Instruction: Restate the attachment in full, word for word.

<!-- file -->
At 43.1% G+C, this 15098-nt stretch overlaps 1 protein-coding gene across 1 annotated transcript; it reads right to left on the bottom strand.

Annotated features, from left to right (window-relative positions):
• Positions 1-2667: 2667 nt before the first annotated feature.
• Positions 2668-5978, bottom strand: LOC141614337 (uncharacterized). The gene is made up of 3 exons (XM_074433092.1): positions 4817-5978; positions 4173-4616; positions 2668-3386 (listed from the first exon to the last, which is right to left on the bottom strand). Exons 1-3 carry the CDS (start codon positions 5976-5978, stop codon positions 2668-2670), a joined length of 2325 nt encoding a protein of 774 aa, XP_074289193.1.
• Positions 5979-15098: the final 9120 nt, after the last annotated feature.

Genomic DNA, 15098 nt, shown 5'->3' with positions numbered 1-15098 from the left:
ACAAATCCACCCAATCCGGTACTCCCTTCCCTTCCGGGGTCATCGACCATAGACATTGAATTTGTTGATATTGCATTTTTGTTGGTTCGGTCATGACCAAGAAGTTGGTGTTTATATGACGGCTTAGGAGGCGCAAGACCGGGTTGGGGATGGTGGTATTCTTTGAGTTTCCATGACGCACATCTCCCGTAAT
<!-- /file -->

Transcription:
At 43.1% G+C, this 15098-nt stretch overlaps 1 protein-coding gene across 1 annotated transcript; it reads right to left on the bottom strand.

Annotated features, from left to right (window-relative positions):
• Positions 1-2667: 2667 nt before the first annotated feature.
• Positions 2668-5978, bottom strand: LOC141614337 (uncharacterized). The gene is made up of 3 exons (XM_074433092.1): positions 4817-5978; positions 4173-4616; positions 2668-3386 (listed from the first exon to the last, which is right to left on the bottom strand). Exons 1-3 carry the CDS (start codon positions 5976-5978, stop codon positions 2668-2670), a joined length of 2325 nt encoding a protein of 774 aa, XP_074289193.1.
• Positions 5979-15098: the final 9120 nt, after the last annotated feature.

Genomic DNA, 15098 nt, shown 5'->3' with positions numbered 1-15098 from the left:
ACAAATCCACCCAATCCGGTACTCCCTTCCCTTCCGGGGTCATCGACCATAGACATTGAATTTGTTGATATTGCATTTTTGTTGGTTCGGTCATGACCAAGAAGTTGGTGTTTATATGACGGCTTAGGAGGCGCAAGACCGGGTTGGGGATGGTGGTATTCTTTGAGTTTCCATGACGCACATCTCCCGTAAT